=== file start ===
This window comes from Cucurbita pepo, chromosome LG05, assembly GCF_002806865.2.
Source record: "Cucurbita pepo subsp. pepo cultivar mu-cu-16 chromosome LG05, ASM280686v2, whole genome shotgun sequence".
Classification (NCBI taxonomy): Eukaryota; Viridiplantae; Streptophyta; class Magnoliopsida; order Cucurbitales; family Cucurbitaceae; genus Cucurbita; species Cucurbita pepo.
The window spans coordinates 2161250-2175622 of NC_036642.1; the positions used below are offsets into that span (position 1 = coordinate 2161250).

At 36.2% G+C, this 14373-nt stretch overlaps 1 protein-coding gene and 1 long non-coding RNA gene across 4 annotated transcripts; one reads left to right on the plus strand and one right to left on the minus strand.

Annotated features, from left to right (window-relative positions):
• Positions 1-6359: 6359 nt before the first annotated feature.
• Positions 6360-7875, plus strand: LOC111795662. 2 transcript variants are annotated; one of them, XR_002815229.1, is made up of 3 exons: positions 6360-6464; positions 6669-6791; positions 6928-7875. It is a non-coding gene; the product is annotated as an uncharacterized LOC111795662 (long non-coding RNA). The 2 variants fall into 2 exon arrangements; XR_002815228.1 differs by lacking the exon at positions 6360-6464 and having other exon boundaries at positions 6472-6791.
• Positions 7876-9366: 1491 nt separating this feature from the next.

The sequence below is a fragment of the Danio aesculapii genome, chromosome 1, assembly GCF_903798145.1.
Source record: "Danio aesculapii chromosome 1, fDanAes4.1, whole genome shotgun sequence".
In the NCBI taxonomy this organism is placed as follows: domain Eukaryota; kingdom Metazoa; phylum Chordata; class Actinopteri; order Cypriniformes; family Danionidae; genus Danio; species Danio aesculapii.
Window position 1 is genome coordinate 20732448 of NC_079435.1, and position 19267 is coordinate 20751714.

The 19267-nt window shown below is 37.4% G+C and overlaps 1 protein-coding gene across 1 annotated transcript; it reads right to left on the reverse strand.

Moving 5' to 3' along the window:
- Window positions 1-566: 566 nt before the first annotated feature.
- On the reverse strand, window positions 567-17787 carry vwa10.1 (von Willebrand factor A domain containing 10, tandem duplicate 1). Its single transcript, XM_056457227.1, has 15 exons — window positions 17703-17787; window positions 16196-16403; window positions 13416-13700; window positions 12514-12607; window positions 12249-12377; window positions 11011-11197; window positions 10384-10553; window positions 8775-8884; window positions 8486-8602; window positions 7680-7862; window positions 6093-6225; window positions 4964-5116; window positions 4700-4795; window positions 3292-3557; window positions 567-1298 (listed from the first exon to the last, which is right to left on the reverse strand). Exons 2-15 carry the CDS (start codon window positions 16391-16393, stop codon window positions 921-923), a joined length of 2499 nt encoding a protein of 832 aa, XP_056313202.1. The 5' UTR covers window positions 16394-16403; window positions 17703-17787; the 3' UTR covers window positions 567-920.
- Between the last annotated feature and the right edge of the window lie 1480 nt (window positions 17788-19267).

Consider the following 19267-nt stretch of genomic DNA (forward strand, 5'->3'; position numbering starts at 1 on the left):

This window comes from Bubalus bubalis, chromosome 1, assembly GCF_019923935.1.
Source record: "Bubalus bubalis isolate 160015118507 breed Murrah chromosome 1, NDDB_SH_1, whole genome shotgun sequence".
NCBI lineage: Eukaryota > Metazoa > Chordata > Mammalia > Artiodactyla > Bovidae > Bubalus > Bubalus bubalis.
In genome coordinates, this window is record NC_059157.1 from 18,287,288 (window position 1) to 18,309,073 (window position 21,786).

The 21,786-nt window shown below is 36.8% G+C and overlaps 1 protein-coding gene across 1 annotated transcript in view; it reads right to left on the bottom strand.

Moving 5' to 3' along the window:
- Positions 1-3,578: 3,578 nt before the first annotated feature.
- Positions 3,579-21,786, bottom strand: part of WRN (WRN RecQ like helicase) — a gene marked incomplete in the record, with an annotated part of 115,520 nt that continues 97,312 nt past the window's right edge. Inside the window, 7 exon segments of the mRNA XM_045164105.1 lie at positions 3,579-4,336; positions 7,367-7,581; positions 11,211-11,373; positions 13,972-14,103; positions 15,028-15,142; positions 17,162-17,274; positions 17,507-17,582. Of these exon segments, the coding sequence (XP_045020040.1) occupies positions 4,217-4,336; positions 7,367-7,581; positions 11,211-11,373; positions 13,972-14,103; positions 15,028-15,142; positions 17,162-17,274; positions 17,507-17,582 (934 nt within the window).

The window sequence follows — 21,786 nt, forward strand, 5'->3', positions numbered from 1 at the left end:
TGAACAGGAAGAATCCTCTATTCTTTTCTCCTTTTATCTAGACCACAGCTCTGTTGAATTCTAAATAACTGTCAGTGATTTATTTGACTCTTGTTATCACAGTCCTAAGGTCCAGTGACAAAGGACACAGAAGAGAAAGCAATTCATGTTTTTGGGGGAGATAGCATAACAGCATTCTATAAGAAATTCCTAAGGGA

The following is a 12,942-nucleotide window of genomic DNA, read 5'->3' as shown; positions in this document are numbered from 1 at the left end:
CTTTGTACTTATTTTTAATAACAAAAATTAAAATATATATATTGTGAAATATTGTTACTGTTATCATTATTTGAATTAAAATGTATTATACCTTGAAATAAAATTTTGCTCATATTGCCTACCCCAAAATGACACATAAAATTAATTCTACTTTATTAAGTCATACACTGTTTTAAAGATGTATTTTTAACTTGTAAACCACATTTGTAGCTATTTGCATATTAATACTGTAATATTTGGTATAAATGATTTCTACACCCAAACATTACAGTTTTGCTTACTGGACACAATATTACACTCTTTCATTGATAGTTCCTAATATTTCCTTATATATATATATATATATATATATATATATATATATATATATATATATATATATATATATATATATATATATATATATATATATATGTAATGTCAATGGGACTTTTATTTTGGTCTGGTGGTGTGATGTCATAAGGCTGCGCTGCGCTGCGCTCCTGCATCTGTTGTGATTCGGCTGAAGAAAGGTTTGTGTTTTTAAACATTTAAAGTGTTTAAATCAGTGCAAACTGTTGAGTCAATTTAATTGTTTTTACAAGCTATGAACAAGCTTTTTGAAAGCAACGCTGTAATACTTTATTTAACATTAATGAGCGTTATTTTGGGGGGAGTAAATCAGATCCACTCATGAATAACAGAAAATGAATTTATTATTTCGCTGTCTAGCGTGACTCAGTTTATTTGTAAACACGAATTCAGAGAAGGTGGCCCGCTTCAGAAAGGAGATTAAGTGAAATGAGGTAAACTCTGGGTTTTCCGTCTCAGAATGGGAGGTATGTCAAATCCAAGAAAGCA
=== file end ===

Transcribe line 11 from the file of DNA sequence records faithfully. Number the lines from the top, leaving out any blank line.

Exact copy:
Source record: "Danio aesculapii chromosome 1, fDanAes4.1, whole genome shotgun sequence".